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What Not To Say To Someone Who Suffered A Miscarriage
Lifestyle - News
15% of pregnancies result in a miscarriage, and pregnancy loss is difficult to handle and discuss; this can lead people to unknowingly say something insensitive to someone who has suffered from the devastating experience. You should keep a few things in mind in order to properly console someone about a miscarriage.
Normalizing miscarriages and being open to talking about loss is the first step toward hindering the stigmatization of the subject. When comforting someone who has miscarried, encourage them to share their thoughts while you listen with compassion; always begin with listening instead of offering inappropriately optimistic or motivating comments.
Comments like "everything happens for a reason," "It's all in God's plan," or "it's for the best" may be well-intentioned, but they will not be well-received by those who have miscarried. It is imperative to let the parent grieve the loss at their own pace without saying things that make their loss feel insignificant, or like it was "supposed" to happen.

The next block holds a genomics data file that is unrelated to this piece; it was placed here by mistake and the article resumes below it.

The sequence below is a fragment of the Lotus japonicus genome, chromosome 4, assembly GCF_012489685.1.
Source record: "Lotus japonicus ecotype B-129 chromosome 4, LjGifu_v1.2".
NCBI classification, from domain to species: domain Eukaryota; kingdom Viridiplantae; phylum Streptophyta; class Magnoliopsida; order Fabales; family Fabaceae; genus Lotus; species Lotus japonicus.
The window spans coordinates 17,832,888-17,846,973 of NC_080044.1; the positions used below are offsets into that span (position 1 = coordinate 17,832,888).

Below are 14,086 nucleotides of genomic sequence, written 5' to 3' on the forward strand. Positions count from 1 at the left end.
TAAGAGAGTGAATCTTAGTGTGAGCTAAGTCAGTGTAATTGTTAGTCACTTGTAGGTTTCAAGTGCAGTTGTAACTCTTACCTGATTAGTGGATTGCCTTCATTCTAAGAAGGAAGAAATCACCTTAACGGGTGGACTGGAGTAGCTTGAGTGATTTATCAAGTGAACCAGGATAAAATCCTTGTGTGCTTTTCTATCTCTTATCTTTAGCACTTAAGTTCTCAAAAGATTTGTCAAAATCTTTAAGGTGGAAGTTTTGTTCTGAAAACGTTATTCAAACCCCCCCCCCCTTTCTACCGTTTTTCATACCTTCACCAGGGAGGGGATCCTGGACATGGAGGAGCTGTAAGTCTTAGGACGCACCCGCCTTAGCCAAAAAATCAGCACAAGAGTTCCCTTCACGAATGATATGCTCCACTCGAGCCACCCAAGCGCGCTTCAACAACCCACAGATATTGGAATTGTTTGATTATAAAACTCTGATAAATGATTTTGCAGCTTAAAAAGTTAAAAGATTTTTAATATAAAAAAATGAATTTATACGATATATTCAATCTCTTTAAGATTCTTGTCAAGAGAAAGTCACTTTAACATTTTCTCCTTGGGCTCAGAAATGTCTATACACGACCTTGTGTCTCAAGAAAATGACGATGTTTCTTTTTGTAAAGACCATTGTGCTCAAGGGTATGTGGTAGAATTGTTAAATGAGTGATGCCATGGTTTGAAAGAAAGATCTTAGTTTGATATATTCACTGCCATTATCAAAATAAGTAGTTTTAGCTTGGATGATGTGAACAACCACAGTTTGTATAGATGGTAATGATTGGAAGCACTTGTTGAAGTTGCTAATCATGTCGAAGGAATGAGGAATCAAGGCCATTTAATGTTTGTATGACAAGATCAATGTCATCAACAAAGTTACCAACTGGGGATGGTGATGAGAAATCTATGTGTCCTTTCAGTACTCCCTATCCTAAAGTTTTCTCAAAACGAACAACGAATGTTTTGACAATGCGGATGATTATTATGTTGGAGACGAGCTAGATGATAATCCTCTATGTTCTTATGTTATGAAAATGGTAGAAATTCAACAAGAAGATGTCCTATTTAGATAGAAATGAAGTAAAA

Also, saying things like "At least it happened early" or "At least you didn't know the baby" can diminish your loved one's experience, while saying "at least you can get pregnant again" can cause anxiety about their next pregnancy. Remind the grieving parent to be patient with themselves as they heal, and offer to do chores or tasks that may take a load off them.